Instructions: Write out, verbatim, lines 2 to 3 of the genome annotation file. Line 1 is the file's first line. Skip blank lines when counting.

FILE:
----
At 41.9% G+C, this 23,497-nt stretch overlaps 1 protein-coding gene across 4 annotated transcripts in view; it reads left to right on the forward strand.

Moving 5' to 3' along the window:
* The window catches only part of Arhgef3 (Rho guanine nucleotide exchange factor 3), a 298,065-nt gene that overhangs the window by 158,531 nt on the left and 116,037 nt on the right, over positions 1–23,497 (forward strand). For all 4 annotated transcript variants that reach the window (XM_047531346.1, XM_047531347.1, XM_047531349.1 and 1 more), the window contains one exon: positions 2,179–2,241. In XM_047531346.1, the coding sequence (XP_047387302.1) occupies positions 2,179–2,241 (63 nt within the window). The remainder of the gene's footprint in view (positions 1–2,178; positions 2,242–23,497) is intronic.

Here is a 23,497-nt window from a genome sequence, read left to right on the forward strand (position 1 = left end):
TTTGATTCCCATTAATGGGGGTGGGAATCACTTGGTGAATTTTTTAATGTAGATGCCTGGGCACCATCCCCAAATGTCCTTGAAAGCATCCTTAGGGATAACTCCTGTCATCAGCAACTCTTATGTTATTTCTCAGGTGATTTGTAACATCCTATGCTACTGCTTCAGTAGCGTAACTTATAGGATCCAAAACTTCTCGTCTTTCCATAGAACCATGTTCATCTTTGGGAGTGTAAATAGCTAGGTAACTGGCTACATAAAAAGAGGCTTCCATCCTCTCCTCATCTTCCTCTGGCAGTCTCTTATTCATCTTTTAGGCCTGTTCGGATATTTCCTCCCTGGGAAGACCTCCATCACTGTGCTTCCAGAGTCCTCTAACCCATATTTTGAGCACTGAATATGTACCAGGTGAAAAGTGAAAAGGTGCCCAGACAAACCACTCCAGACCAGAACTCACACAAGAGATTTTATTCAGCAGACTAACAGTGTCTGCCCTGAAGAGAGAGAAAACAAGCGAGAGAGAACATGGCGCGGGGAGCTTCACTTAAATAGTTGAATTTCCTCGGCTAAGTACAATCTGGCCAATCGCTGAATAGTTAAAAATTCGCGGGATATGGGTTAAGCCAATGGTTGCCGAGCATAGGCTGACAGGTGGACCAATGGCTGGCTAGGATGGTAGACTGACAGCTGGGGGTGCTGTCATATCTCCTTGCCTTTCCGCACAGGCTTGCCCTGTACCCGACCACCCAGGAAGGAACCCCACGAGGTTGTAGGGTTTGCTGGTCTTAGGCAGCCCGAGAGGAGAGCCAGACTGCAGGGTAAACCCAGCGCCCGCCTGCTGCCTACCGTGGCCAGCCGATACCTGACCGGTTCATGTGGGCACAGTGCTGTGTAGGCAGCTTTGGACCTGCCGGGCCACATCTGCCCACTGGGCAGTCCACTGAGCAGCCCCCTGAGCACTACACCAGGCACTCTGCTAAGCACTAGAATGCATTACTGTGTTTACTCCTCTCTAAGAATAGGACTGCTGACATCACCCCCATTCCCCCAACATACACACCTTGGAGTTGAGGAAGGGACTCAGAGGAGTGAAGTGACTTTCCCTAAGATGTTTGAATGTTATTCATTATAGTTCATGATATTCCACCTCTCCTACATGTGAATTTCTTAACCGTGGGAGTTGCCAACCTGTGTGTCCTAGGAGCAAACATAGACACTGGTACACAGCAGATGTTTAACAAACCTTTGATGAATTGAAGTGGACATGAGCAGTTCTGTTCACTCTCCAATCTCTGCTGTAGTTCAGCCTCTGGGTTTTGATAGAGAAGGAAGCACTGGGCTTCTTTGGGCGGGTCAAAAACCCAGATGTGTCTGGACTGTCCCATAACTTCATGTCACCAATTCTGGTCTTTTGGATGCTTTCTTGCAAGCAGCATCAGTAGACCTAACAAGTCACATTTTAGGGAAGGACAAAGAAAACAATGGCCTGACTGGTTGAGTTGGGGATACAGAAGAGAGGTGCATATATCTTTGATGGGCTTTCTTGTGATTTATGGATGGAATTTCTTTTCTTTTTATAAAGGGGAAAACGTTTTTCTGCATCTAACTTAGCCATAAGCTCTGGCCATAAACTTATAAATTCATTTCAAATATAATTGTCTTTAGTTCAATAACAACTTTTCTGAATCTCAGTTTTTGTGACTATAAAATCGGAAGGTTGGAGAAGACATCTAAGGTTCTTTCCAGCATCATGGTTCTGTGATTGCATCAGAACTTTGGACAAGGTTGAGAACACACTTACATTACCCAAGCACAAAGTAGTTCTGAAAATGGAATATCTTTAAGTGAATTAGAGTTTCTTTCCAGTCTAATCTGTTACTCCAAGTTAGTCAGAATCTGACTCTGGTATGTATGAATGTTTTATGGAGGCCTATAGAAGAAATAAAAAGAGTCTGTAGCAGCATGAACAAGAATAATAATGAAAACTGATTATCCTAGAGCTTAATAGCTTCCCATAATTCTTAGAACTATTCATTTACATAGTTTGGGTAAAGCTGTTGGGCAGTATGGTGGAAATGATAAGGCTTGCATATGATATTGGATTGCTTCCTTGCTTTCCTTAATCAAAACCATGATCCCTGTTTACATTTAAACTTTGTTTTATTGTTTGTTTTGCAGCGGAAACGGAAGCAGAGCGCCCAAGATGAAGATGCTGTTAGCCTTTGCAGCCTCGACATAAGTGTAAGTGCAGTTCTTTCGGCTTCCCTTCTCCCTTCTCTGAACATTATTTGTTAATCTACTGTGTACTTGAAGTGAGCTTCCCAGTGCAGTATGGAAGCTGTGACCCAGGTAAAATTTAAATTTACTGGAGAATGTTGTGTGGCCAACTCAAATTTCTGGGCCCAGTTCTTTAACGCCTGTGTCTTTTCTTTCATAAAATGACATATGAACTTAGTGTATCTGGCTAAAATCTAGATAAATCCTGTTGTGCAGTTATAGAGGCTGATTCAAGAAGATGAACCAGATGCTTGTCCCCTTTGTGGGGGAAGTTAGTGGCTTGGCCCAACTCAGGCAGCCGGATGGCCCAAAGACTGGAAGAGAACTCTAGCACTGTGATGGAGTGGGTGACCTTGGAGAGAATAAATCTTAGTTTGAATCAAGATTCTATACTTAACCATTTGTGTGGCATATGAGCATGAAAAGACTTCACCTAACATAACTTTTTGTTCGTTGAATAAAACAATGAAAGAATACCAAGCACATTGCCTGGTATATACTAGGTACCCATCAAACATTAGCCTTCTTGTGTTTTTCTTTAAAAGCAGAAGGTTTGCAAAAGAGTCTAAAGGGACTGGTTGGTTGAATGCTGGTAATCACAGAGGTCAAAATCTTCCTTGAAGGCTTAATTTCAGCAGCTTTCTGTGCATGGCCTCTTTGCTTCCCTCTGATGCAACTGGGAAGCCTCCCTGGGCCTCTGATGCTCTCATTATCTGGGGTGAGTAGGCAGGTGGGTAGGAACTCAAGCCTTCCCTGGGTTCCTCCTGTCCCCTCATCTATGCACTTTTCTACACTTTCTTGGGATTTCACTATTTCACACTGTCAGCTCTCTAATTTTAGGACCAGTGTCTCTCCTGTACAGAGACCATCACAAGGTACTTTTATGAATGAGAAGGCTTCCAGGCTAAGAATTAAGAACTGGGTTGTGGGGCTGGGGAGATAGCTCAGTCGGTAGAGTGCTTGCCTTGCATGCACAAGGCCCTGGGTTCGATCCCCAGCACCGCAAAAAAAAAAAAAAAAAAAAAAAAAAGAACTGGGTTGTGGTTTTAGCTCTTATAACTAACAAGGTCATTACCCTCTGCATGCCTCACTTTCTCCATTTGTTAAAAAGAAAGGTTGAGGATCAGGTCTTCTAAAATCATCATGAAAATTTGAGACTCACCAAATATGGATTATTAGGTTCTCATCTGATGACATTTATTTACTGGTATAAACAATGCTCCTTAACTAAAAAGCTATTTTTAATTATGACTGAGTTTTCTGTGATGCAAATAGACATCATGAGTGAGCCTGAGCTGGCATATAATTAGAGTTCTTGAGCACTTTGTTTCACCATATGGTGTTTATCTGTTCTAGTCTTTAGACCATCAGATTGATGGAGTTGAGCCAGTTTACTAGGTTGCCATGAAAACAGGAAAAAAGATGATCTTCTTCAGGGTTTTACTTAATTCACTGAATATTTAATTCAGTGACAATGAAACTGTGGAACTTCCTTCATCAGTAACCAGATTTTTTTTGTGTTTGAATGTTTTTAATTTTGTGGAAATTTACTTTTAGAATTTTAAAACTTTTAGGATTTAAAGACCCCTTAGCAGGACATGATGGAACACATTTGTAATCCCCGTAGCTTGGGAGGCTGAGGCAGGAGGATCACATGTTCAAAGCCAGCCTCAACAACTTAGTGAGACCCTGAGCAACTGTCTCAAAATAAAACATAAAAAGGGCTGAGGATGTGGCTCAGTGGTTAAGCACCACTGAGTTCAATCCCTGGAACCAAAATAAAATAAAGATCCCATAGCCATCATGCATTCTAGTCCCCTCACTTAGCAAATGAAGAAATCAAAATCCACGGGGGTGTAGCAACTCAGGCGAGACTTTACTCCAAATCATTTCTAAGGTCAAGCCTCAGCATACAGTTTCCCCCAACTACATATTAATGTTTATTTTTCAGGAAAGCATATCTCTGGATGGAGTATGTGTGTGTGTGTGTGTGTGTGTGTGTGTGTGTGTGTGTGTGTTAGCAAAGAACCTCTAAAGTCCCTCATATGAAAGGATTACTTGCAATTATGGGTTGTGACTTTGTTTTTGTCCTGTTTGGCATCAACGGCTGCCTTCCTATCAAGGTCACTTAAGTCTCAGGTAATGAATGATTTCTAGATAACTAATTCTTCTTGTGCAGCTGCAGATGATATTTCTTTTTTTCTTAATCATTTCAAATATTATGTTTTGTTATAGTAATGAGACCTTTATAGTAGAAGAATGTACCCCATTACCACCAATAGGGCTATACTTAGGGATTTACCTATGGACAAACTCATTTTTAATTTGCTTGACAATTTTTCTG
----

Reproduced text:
Moving 5' to 3' along the window:
* The window catches only part of Arhgef3 (Rho guanine nucleotide exchange factor 3), a 298,065-nt gene that overhangs the window by 158,531 nt on the left and 116,037 nt on the right, over positions 1–23,497 (forward strand). For all 4 annotated transcript variants that reach the window (XM_047531346.1, XM_047531347.1, XM_047531349.1 and 1 more), the window contains one exon: positions 2,179–2,241. In XM_047531346.1, the coding sequence (XP_047387302.1) occupies positions 2,179–2,241 (63 nt within the window). The remainder of the gene's footprint in view (positions 1–2,178; positions 2,242–23,497) is intronic.